I would really dislike to get large software packages like GCC, Gnome, PHP, and a million others in source-format unless I were developing that software. Even on my quad core machine, compilation takes time. Id much rather just move some binary blobs about.

Also remember that (on Linux systems at-least) creating binary distributions allows for consistent and stable systems that have been tested. Creating binary distributions is the best directly translated tested software configurations to the user.

Given that many JIT/Interpreted languages run around 1/2 the speed of C (roughly, im sure some do better), I would rather have a machine-code distribution of the software than see everything written in Java/C#. Especially when I have no need to see the code. Never mind downloading source distributions and compiling-on-demand. As a user (and developer) RPM/.debs are much simpler.

So this kind of answers "Are there a real reason for people to use dynamic linking and binary distributions these days?". The issue of dynamic libraries isn't really an issue. Runtime symbol resolution doesn't degrade performance too much. How would projects like Apache and countless others handle a module architecture otherwise? (Hey, they could always have a built in compiler/interpreter, linker, loader and do it manually! shudders )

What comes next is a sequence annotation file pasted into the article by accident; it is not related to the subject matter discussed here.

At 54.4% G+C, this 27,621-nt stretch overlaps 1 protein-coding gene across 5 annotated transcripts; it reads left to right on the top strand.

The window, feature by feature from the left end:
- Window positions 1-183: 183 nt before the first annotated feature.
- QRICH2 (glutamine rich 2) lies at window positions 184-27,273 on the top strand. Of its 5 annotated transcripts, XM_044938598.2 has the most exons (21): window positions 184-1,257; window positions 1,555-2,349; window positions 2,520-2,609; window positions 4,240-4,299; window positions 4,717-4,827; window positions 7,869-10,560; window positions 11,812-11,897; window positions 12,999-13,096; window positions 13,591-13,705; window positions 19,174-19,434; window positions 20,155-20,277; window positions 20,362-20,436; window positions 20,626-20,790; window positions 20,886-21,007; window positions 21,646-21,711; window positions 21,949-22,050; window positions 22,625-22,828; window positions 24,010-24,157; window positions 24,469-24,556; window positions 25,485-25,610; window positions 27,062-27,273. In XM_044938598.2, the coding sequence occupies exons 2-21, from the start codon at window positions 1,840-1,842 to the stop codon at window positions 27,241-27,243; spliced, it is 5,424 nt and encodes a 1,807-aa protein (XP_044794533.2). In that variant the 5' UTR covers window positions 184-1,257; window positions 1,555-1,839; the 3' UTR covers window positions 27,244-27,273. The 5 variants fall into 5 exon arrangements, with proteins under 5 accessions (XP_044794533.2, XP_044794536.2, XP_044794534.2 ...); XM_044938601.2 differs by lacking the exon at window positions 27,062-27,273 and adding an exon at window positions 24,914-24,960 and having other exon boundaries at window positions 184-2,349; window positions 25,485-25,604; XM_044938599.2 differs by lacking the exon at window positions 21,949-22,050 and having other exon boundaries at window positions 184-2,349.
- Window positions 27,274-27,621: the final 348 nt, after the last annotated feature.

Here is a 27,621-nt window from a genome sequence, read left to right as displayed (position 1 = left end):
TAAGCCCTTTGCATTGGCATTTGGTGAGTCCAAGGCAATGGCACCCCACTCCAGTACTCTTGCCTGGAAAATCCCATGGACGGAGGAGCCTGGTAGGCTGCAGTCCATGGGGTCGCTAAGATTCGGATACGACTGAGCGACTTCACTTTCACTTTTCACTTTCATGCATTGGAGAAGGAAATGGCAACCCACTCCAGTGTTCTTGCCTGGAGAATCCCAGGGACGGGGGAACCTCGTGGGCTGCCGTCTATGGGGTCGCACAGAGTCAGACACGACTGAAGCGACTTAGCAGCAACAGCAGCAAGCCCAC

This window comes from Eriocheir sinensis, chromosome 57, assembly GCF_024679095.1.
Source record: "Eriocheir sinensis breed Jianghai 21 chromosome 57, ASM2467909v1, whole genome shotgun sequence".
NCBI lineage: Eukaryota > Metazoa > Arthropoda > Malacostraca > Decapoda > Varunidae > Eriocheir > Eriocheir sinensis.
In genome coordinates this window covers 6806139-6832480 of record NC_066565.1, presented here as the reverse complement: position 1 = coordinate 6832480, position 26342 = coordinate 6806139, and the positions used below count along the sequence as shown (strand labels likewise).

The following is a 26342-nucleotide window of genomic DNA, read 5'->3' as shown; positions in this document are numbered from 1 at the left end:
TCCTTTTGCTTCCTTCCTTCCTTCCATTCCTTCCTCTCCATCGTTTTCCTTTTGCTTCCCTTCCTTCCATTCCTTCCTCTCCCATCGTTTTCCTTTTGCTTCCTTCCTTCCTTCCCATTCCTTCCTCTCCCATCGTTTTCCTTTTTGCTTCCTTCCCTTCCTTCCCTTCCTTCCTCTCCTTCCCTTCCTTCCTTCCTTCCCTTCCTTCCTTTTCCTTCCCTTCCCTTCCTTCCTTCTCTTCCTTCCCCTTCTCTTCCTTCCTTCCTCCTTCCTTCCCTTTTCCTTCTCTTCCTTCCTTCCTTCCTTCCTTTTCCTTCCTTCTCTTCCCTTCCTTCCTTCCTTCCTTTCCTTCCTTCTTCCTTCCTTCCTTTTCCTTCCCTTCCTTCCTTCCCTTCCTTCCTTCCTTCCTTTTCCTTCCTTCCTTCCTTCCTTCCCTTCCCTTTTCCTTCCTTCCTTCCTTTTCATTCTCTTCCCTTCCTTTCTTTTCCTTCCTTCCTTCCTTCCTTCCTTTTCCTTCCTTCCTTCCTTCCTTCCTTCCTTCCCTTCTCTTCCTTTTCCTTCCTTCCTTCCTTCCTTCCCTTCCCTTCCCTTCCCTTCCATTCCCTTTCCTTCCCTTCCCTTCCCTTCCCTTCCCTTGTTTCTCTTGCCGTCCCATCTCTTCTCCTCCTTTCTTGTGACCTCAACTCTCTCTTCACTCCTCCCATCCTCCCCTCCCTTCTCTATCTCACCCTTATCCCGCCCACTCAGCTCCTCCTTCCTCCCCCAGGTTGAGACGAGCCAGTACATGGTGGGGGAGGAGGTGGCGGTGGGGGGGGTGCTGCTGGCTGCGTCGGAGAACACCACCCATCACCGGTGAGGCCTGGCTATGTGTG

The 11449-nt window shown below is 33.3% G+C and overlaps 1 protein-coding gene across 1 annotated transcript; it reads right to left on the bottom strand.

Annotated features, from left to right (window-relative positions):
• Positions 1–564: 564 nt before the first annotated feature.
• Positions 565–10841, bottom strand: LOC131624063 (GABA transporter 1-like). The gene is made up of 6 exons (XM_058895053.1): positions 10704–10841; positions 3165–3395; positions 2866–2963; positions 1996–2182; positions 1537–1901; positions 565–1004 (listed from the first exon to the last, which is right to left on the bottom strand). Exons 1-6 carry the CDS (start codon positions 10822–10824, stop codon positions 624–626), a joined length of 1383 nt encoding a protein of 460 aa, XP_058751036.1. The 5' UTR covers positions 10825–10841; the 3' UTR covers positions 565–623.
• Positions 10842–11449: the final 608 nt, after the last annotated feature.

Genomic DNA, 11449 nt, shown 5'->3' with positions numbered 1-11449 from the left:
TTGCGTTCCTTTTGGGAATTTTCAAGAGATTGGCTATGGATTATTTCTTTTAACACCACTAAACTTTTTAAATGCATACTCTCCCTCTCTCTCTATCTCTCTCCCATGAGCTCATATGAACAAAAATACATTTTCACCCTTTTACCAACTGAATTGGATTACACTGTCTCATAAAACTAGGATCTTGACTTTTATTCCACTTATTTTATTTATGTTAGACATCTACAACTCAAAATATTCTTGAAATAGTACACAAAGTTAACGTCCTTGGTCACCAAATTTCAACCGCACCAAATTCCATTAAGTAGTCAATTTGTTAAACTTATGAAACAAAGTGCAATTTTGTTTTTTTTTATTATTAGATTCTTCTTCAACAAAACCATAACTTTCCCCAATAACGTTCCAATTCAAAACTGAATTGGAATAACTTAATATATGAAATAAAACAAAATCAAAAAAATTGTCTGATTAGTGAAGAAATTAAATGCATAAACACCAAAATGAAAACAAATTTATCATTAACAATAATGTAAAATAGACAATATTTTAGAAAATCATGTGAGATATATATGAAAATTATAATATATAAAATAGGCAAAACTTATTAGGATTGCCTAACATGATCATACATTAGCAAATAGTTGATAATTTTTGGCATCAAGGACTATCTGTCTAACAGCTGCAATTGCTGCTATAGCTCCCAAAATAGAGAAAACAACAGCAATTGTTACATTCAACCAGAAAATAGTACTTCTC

software is compiled once, and used a hell of alot

As for making compilers faster, this depends on the semantics of the language being compiled, and the grunt work of analysis. You could write a very fast C compiler, but the code might not be optimal and will therefore run slower and have a larger memory footprint. Considering software is compiled once and ran often, I would rather software take 1-hour more to compile but save me that time in speed later. But that doesn't matter because we have binary distributions.

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It depends on the type of project you are building.

Some word editor that waits 100 times more for input than calculations doesn't need binary but a real time game will surely need the last bit of speed especially those that have ai players.

And there are more cases: operating systems, graphics editors (you don't want to wait 5 min for an effect to be processed), simulators, research things. So most of the interesting things that can be made with a computer need speed at runtime and not so much compile time speed.